M.A.: Spanish statisticians were surprisingly absent in available studies when I started this survey. Almost nothing was known about their working methods, their concepts of statistics and population, and their relationship with the rest of the administrations and local authorities in charge of collecting the census figures. I therefore set out to establish a group portrait of the first cohorts of state statisticians, from the 1850s to the 1920s. In order to conduct the large decennial population censuses, the Geographic and Statistical Institute (Instituto Geográfico y Estadístico – IGE) created a corps of specialised statisticians in 1876. Around 150 active agents were recruited by competitive examination to form the Statistical Corps. These first administrators-statisticians shared what I have called a ‘culture of inspection’. Data collection was carried out in a climate of deep mistrust between the census office and the municipalities, which sometimes required laborious field inspections. In Spain, despite the ideal of statisticians carrying out ‘objective’ statistical surveys detached from single-minded management purposes, the Ministry of Finance (Hacienda) used IGE’s work to establish the basis for indirect taxation on consumption, which was the population abhorred… So much so that the ‘search for the truth’ takes on a very different meaning depending on the actors involved in the population count. In the three overseas provinces of Cuba, Puerto Rico and the Philippines, the situation was similar to that observed in other colonial empires, with the bulk of the operations entrusted to the army and the military engineering corps. The latter also had to rely on myriad local intermediaries: the police in the countryside and, above all, the sugar oligarchy. This ‘saccharocracy’ was sometimes reluctant to provide figures on plantations and slaves, especially when abolition became inevitable. The goal then became to conceal the continuation of a clandestine slave trade, which was theoretically illegal but an open secret that experienced a ‘golden age’ from 1810 to 1840. The publicisation of population figures in slave societies was therefore geopolitically significant…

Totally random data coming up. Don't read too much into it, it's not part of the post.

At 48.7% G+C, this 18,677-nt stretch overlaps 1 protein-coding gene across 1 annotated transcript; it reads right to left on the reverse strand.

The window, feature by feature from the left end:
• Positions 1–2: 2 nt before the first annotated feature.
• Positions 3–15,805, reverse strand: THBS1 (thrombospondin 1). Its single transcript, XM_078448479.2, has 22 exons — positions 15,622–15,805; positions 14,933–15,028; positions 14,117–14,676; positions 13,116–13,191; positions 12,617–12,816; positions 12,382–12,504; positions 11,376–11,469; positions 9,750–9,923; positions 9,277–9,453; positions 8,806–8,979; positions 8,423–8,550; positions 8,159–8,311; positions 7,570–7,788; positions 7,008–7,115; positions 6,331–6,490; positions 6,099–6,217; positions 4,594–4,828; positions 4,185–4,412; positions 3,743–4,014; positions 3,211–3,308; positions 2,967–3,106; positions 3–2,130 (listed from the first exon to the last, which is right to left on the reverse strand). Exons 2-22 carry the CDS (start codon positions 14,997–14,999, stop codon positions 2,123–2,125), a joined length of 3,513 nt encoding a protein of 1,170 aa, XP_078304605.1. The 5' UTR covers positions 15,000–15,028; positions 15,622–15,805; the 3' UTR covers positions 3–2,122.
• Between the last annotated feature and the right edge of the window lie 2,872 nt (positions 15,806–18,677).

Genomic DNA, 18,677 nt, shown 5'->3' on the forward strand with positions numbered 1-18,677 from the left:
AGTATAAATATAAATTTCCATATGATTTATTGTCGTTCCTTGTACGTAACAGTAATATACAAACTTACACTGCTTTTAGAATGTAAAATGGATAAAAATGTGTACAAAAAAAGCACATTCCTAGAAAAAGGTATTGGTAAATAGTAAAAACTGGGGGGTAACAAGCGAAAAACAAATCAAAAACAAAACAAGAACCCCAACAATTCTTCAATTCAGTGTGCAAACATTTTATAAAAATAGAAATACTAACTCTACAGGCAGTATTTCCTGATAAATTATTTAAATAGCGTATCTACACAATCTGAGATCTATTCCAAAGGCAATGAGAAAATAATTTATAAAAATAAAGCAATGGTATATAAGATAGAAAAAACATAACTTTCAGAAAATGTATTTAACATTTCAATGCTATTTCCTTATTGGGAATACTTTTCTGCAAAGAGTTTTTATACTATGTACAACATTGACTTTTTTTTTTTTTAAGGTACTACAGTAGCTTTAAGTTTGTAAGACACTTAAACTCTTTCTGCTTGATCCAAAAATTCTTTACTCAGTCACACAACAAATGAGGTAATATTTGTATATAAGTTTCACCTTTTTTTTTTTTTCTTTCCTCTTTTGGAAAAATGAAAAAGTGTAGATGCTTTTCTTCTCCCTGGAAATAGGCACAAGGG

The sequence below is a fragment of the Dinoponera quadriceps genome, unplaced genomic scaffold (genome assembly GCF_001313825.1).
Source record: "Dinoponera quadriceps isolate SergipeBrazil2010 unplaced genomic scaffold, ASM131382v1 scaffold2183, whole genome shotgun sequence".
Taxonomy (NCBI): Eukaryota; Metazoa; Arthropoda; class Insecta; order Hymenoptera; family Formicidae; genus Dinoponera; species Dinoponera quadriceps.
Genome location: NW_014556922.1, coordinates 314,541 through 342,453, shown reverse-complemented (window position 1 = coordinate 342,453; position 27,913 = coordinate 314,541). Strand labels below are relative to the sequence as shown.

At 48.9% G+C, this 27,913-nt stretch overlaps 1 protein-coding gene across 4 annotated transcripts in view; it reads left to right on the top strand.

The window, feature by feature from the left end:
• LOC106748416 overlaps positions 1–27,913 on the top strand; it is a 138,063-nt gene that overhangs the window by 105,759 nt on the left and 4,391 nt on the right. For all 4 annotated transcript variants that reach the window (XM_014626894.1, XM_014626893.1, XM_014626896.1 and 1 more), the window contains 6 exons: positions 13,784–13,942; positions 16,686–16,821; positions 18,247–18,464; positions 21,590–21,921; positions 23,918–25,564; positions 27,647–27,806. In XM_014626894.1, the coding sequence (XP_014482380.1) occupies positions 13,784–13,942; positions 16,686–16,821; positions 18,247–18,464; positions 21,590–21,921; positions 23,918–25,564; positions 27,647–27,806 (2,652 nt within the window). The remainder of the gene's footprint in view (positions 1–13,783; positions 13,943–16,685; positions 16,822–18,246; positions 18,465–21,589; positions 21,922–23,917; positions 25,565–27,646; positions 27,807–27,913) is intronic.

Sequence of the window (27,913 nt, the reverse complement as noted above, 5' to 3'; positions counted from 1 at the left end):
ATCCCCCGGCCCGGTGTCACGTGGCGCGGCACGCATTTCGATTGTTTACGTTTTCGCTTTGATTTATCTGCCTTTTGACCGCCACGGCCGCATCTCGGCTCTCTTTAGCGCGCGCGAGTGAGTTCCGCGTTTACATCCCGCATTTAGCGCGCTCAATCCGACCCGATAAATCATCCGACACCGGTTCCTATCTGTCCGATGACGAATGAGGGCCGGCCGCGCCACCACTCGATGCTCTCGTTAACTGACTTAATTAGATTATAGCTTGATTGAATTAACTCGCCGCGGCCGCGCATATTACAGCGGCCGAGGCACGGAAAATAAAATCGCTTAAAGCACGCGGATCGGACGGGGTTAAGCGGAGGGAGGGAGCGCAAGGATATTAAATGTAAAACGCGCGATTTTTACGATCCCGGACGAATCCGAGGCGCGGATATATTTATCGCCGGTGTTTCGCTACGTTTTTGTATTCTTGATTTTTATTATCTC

Considerable material challenges also existed, as one can imagine. Forms, paperwork, files, shelves, and ‘counting machines’ also played leading roles in this ‘concrete history of abstraction’, to use Jean-Claude Perrot’s expression. The general population censuses of the 19th century were undoubtedly the first efforts in history to compile and process Big Data, at an unprecedented scale. The individual and collective data that administrations needed to process far exceeded available material and human resources. In fact, it was during the U.S. census at the end of the 19th century that mechanography was invented. The Hollerith machine processed the collected data, which was transcribed into perforated cards. In Spain, this mechanisation did not occur until the late 1920s, initially in the municipal statistics offices of Barcelona. In 1860–1910, data processing required massive material and human infrastructure and constant discipline. The system could easily break down. It also faced roadblocks, such as when statistical officials had to deal with the insubordination of ‘temporary workers’ recruited in the villages for the arduous work of copying and counting. This history of the ‘little hands’ of the census is gendered: in some countries, these tasks were considered menial and entrusted to women. This was not the case in Spain, at least officially and according to the archives, until the Republic in 1931.